Wrongful Death Lawyer
Attorneys may use fee-splitting agreements when they meet with a client, then for one reason or another, believe the client will be served better by another attorney at a different law firm, but they do not want to lose out on the money the case could bring in. The attorney first intaking the case will negotiate the fee split with the attorney they refer the case to. The client can decline representation by the attorney they are referred to and they will approve or deny the fee split allocation. The client always has the last say and must sign off on the fee-splitting agreement.
In most jurisdictions, attorneys from different firms may split fees if they assume joint responsibility for the case. There is no requirement that the referring attorney works on the case as long as they are willing to take responsibility for it. This makes fee-splitting agreements different from a referral where the attorney can walk away without any responsibility for the case. Here, the referring attorney is on the hook if co-counsel botched the case. If the case is strictly a referral, many states will not allow a “referral fee” because the attorney is not responsible for the case anymore. Each state bar will have its own rules that the legal community must follow for fee-splitting agreements.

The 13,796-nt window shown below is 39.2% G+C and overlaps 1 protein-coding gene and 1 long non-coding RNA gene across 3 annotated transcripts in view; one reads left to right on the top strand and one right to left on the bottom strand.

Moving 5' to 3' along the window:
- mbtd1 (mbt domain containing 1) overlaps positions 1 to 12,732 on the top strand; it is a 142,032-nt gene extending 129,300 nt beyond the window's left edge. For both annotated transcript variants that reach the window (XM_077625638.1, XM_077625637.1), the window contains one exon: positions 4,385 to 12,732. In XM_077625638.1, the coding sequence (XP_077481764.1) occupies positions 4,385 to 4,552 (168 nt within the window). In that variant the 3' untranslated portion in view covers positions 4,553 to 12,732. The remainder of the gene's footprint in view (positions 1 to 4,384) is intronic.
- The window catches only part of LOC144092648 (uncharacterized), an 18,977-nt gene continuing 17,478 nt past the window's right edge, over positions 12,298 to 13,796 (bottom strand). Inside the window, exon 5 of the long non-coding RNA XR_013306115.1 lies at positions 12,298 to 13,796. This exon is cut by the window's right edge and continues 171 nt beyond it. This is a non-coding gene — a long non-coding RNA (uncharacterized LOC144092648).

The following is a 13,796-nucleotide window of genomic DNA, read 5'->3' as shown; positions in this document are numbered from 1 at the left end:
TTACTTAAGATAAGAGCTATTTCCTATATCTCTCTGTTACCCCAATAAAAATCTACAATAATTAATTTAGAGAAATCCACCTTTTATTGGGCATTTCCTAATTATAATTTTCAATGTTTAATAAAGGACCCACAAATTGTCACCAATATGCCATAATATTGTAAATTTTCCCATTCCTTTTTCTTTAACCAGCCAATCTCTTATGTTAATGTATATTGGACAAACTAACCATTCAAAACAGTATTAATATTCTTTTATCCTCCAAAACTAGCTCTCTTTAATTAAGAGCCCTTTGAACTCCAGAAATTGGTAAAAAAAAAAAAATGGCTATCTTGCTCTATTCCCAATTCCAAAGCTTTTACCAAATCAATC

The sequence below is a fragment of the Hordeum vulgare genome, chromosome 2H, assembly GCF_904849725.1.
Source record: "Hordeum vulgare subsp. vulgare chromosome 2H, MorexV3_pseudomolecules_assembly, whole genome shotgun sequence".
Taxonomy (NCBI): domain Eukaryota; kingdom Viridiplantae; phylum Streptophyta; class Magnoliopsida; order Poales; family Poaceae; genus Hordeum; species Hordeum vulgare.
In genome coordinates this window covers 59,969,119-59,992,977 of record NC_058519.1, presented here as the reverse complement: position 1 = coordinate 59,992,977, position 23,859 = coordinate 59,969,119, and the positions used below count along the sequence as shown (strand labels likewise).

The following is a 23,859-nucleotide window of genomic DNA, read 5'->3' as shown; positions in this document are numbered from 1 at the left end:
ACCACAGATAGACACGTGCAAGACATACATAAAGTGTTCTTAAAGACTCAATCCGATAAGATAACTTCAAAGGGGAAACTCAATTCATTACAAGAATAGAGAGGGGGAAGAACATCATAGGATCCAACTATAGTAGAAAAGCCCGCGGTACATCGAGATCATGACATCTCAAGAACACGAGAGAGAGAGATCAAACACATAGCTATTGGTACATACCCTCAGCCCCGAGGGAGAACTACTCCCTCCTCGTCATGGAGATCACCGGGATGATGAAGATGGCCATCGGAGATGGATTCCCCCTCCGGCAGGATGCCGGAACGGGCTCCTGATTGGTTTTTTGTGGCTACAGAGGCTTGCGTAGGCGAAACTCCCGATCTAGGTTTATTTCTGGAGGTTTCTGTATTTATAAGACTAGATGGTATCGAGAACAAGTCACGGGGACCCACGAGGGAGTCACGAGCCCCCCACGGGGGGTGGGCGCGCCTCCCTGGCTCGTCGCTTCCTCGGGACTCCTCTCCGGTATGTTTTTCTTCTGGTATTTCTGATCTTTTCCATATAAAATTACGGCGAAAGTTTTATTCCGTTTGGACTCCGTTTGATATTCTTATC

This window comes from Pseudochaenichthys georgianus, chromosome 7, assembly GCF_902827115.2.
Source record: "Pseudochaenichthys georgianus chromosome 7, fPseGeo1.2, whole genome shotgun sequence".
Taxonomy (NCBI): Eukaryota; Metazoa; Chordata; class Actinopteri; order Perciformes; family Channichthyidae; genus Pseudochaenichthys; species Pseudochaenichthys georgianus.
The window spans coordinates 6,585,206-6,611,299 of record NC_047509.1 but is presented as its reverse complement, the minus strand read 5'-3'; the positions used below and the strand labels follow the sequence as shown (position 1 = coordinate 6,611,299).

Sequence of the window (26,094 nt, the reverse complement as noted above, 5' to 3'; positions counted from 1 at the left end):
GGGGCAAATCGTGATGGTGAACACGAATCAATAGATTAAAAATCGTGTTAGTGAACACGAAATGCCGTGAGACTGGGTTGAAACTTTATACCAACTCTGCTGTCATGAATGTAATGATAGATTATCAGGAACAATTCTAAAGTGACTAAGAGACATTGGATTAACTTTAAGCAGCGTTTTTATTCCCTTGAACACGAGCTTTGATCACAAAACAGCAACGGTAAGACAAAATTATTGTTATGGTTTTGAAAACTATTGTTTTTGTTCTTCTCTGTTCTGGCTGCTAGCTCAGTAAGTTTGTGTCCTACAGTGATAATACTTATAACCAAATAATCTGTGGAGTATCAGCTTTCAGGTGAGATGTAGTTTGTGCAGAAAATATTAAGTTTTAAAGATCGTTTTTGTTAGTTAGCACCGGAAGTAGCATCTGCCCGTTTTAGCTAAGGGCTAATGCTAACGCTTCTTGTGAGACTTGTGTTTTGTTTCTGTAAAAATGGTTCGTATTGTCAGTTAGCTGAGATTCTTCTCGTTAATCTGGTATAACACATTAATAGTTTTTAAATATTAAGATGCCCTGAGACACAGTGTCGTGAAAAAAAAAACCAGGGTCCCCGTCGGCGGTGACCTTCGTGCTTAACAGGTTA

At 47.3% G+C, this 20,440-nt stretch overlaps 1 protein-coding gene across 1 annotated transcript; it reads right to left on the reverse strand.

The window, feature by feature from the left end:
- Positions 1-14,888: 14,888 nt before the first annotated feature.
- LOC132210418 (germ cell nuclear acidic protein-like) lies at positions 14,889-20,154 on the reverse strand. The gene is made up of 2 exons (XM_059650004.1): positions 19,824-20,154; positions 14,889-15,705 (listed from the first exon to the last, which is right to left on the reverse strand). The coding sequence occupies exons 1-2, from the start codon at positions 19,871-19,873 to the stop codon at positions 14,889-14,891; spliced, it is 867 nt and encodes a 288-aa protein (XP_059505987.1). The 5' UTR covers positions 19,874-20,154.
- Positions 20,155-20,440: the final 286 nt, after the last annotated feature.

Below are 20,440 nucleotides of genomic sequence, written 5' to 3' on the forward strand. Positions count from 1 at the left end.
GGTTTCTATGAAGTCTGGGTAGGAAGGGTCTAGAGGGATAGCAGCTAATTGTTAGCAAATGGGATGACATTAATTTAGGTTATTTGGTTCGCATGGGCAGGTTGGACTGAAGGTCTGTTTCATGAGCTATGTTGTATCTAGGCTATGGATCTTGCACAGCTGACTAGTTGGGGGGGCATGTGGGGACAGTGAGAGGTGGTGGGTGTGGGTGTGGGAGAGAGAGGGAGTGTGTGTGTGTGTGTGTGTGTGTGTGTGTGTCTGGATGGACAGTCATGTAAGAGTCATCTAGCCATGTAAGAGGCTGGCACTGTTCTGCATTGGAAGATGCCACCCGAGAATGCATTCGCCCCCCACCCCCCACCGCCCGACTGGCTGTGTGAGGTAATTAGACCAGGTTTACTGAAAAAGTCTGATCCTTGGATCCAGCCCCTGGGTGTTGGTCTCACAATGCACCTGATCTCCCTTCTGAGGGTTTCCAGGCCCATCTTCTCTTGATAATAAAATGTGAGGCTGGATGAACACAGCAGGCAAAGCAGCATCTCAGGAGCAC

For example, in Nevada, fee-splitting agreements are governed by Nevada Rule of Professional Conduct 1.5(e). The rule states, “a division of fee between lawyers who are not in the same firm may be made only if: (1) reserved; (2) the client agrees to the arrangement, including the share each lawyer will receive, and the agreement is confirmed in writing; and (3) the total fee is reasonable.”
What Are the Benefits of a Fee-Splitting Agreement?
Entering into fee-splitting agreements with other firms can benefit your firm and your practice. The attorney who intakes the case may often not have the resources or experience to see the case through. Providing attorneys with the ability to send a case to another attorney outside of their firm without losing out on the entire fee helps ensure the right cases are going to the right firms. Rule 1.1 of the Rules of Professional Conduct, which are the governing rules for lawyers created by the American Bar Association, states that “a lawyer shall provide competent representation to a client. Competent representation requires the legal knowledge, skill, thoroughness and preparation reasonably necessary for the representation.”
There is a significant benefit to the referring attorney because they will not have to sink their own money into the case while still reaping the benefits if the case settles or reaches a verdict in the client’s favor. Using this strategy allows firms to concentrate on their area of expertise while not losing out on a great case. Fee splitting agreements are and should be a common practice in the legal profession across the United States. Make sure to research your own state’s rules of professional conduct to make sure you are following the rules when entering into these agreements.